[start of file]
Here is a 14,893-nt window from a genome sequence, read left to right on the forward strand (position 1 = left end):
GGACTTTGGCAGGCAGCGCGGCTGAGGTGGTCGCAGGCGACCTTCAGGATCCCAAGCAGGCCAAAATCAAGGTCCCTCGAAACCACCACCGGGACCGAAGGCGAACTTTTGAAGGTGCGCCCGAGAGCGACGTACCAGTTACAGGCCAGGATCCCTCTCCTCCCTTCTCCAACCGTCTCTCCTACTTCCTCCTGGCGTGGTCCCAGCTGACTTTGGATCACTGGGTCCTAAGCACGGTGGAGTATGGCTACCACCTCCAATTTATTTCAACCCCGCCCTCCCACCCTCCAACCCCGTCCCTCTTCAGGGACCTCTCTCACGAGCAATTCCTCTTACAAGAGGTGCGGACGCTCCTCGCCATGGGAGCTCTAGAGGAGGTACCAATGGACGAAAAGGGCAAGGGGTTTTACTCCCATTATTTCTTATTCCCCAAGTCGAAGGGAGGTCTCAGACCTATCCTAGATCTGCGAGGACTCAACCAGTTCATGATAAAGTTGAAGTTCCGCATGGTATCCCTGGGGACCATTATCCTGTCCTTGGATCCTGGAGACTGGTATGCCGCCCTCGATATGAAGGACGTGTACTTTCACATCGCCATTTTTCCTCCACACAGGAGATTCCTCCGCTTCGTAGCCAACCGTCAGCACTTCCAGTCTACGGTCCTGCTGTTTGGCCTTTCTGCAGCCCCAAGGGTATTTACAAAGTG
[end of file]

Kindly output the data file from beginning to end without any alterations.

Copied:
Here is a 14,893-nt window from a genome sequence, read left to right on the forward strand (position 1 = left end):
GGACTTTGGCAGGCAGCGCGGCTGAGGTGGTCGCAGGCGACCTTCAGGATCCCAAGCAGGCCAAAATCAAGGTCCCTCGAAACCACCACCGGGACCGAAGGCGAACTTTTGAAGGTGCGCCCGAGAGCGACGTACCAGTTACAGGCCAGGATCCCTCTCCTCCCTTCTCCAACCGTCTCTCCTACTTCCTCCTGGCGTGGTCCCAGCTGACTTTGGATCACTGGGTCCTAAGCACGGTGGAGTATGGCTACCACCTCCAATTTATTTCAACCCCGCCCTCCCACCCTCCAACCCCGTCCCTCTTCAGGGACCTCTCTCACGAGCAATTCCTCTTACAAGAGGTGCGGACGCTCCTCGCCATGGGAGCTCTAGAGGAGGTACCAATGGACGAAAAGGGCAAGGGGTTTTACTCCCATTATTTCTTATTCCCCAAGTCGAAGGGAGGTCTCAGACCTATCCTAGATCTGCGAGGACTCAACCAGTTCATGATAAAGTTGAAGTTCCGCATGGTATCCCTGGGGACCATTATCCTGTCCTTGGATCCTGGAGACTGGTATGCCGCCCTCGATATGAAGGACGTGTACTTTCACATCGCCATTTTTCCTCCACACAGGAGATTCCTCCGCTTCGTAGCCAACCGTCAGCACTTCCAGTCTACGGTCCTGCTGTTTGGCCTTTCTGCAGCCCCAAGGGTATTTACAAAGTG